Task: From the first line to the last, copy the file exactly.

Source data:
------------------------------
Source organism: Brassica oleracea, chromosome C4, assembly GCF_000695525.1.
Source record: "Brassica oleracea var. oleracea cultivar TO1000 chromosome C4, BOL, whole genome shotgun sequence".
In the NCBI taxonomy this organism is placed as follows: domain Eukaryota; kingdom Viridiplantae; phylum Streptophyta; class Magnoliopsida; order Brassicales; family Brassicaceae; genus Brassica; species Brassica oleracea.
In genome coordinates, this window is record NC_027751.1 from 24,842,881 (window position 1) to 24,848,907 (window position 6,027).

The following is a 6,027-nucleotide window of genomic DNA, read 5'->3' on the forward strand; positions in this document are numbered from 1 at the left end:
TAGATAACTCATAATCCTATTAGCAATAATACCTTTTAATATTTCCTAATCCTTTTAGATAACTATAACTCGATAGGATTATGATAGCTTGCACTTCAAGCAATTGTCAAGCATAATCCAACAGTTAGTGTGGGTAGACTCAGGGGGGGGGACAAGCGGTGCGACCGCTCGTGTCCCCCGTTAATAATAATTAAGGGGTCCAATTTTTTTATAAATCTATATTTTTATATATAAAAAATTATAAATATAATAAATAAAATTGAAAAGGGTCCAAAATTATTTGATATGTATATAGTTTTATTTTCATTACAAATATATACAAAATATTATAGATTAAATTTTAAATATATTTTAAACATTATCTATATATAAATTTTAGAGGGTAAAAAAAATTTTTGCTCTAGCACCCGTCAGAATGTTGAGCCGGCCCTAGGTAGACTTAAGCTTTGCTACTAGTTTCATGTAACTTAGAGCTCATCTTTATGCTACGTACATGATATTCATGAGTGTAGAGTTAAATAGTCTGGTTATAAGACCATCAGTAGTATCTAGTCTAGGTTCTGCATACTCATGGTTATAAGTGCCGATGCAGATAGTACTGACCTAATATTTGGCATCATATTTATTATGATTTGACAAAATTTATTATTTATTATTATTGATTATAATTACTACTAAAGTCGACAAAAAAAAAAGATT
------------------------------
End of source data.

Source organism: Brassica oleracea, chromosome C4, assembly GCF_000695525.1.
Source record: "Brassica oleracea var. oleracea cultivar TO1000 chromosome C4, BOL, whole genome shotgun sequence".
In the NCBI taxonomy this organism is placed as follows: domain Eukaryota; kingdom Viridiplantae; phylum Streptophyta; class Magnoliopsida; order Brassicales; family Brassicaceae; genus Brassica; species Brassica oleracea.
In genome coordinates, this window is record NC_027751.1 from 24,842,881 (window position 1) to 24,848,907 (window position 6,027).

The following is a 6,027-nucleotide window of genomic DNA, read 5'->3' on the forward strand; positions in this document are numbered from 1 at the left end:
TAGATAACTCATAATCCTATTAGCAATAATACCTTTTAATATTTCCTAATCCTTTTAGATAACTATAACTCGATAGGATTATGATAGCTTGCACTTCAAGCAATTGTCAAGCATAATCCAACAGTTAGTGTGGGTAGACTCAGGGGGGGGGACAAGCGGTGCGACCGCTCGTGTCCCCCGTTAATAATAATTAAGGGGTCCAATTTTTTTATAAATCTATATTTTTATATATAAAAAATTATAAATATAATAAATAAAATTGAAAAGGGTCCAAAATTATTTGATATGTATATAGTTTTATTTTCATTACAAATATATACAAAATATTATAGATTAAATTTTAAATATATTTTAAACATTATCTATATATAAATTTTAGAGGGTAAAAAAAATTTTTGCTCTAGCACCCGTCAGAATGTTGAGCCGGCCCTAGGTAGACTTAAGCTTTGCTACTAGTTTCATGTAACTTAGAGCTCATCTTTATGCTACGTACATGATATTCATGAGTGTAGAGTTAAATAGTCTGGTTATAAGACCATCAGTAGTATCTAGTCTAGGTTCTGCATACTCATGGTTATAAGTGCCGATGCAGATAGTACTGACCTAATATTTGGCATCATATTTATTATGATTTGACAAAATTTATTATTTATTATTATTGATTATAATTACTACTAAAGTCGACAAAAAAAAAAGATT